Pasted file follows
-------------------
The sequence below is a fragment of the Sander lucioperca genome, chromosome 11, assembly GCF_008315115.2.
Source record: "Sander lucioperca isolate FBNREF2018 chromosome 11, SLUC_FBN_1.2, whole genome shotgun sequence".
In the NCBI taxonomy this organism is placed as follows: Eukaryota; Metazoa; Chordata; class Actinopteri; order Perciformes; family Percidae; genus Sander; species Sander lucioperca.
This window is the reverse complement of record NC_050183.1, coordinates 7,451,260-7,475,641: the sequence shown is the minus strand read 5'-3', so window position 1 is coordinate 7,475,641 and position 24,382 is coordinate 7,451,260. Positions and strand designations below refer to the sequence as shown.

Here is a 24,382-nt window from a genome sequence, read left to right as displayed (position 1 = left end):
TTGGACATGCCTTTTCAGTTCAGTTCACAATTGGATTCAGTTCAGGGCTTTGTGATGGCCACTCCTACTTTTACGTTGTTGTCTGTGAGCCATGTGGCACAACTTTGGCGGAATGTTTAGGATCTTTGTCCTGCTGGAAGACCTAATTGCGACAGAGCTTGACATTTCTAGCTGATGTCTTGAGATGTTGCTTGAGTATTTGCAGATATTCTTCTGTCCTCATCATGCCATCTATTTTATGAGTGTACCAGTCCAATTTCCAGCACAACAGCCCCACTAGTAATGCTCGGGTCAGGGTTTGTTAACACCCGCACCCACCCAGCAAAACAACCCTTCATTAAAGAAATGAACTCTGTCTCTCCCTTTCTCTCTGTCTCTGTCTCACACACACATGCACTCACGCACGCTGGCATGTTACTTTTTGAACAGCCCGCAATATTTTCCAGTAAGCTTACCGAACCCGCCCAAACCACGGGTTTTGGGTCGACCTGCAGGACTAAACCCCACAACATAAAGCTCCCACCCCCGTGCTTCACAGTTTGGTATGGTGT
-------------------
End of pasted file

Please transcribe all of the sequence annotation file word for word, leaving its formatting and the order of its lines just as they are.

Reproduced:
The sequence below is a fragment of the Sander lucioperca genome, chromosome 11, assembly GCF_008315115.2.
Source record: "Sander lucioperca isolate FBNREF2018 chromosome 11, SLUC_FBN_1.2, whole genome shotgun sequence".
In the NCBI taxonomy this organism is placed as follows: Eukaryota; Metazoa; Chordata; class Actinopteri; order Perciformes; family Percidae; genus Sander; species Sander lucioperca.
This window is the reverse complement of record NC_050183.1, coordinates 7,451,260-7,475,641: the sequence shown is the minus strand read 5'-3', so window position 1 is coordinate 7,475,641 and position 24,382 is coordinate 7,451,260. Positions and strand designations below refer to the sequence as shown.

Here is a 24,382-nt window from a genome sequence, read left to right as displayed (position 1 = left end):
TTGGACATGCCTTTTCAGTTCAGTTCACAATTGGATTCAGTTCAGGGCTTTGTGATGGCCACTCCTACTTTTACGTTGTTGTCTGTGAGCCATGTGGCACAACTTTGGCGGAATGTTTAGGATCTTTGTCCTGCTGGAAGACCTAATTGCGACAGAGCTTGACATTTCTAGCTGATGTCTTGAGATGTTGCTTGAGTATTTGCAGATATTCTTCTGTCCTCATCATGCCATCTATTTTATGAGTGTACCAGTCCAATTTCCAGCACAACAGCCCCACTAGTAATGCTCGGGTCAGGGTTTGTTAACACCCGCACCCACCCAGCAAAACAACCCTTCATTAAAGAAATGAACTCTGTCTCTCCCTTTCTCTCTGTCTCTGTCTCACACACACATGCACTCACGCACGCTGGCATGTTACTTTTTGAACAGCCCGCAATATTTTCCAGTAAGCTTACCGAACCCGCCCAAACCACGGGTTTTGGGTCGACCTGCAGGACTAAACCCCACAACATAAAGCTCCCACCCCCGTGCTTCACAGTTTGGTATGGTGT